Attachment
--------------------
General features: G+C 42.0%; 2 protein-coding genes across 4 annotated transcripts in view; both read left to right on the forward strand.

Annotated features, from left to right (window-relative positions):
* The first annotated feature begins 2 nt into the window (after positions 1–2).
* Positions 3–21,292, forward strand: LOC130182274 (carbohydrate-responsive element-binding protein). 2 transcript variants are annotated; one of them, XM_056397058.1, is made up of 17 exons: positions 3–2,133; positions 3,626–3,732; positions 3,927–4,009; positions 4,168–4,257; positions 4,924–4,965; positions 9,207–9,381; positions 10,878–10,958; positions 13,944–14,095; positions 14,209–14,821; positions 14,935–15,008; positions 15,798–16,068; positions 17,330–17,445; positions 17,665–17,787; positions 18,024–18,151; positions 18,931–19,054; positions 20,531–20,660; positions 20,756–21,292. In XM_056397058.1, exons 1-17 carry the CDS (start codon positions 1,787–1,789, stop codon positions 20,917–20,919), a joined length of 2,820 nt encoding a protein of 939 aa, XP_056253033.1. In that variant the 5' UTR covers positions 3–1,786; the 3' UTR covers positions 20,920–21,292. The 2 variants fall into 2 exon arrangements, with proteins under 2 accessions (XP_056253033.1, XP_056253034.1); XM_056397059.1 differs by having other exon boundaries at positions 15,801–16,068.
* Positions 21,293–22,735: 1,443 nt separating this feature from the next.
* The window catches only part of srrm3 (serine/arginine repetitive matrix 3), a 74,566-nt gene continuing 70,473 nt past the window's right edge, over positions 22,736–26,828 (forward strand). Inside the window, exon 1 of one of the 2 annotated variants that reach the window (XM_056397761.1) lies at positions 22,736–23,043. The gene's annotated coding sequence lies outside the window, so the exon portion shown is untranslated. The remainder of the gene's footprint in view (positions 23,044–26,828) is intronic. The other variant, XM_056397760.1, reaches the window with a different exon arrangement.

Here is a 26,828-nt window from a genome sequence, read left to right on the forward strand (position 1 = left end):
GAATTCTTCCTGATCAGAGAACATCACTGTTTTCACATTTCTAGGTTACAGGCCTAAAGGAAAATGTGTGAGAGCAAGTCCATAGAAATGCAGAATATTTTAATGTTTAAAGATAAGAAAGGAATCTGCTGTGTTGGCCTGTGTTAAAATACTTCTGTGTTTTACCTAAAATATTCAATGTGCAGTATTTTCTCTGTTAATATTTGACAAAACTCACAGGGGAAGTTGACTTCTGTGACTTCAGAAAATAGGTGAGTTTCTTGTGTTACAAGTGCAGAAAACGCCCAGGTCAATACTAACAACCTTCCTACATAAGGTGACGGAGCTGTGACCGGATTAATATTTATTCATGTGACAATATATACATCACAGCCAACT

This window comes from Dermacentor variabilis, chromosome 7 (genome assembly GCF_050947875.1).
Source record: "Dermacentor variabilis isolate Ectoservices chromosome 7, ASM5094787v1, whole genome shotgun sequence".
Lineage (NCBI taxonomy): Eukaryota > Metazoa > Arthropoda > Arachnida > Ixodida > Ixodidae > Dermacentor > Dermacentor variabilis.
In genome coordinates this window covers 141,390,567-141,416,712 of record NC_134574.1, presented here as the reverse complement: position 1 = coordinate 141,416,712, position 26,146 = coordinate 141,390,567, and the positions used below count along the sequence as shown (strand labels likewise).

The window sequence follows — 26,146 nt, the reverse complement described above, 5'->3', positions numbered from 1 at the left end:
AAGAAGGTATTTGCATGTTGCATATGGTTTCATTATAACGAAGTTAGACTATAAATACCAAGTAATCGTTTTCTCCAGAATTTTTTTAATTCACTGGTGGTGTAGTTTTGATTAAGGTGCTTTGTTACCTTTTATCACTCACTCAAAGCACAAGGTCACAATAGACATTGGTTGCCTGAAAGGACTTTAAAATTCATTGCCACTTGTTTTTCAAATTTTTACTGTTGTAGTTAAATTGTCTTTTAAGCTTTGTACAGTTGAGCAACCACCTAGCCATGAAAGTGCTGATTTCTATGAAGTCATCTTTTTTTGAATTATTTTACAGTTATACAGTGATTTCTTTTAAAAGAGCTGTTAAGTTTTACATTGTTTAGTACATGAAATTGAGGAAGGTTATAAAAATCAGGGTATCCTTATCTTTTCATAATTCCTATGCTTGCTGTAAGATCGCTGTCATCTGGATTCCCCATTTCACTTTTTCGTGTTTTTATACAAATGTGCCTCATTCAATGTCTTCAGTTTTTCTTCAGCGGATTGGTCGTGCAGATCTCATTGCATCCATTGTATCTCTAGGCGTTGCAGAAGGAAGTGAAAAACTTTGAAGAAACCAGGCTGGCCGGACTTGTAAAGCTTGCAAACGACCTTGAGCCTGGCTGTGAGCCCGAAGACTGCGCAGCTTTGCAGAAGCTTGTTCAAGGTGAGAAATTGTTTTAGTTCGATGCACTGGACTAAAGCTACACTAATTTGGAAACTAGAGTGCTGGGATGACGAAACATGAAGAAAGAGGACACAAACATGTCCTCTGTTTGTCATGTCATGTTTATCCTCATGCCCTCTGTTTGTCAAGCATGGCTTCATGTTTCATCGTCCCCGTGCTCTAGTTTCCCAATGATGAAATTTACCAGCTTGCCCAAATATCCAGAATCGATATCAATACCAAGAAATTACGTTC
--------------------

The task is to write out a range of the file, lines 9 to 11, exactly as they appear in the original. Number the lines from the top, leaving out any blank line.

This window comes from Dermacentor variabilis, chromosome 7 (genome assembly GCF_050947875.1).
Source record: "Dermacentor variabilis isolate Ectoservices chromosome 7, ASM5094787v1, whole genome shotgun sequence".
Lineage (NCBI taxonomy): Eukaryota > Metazoa > Arthropoda > Arachnida > Ixodida > Ixodidae > Dermacentor > Dermacentor variabilis.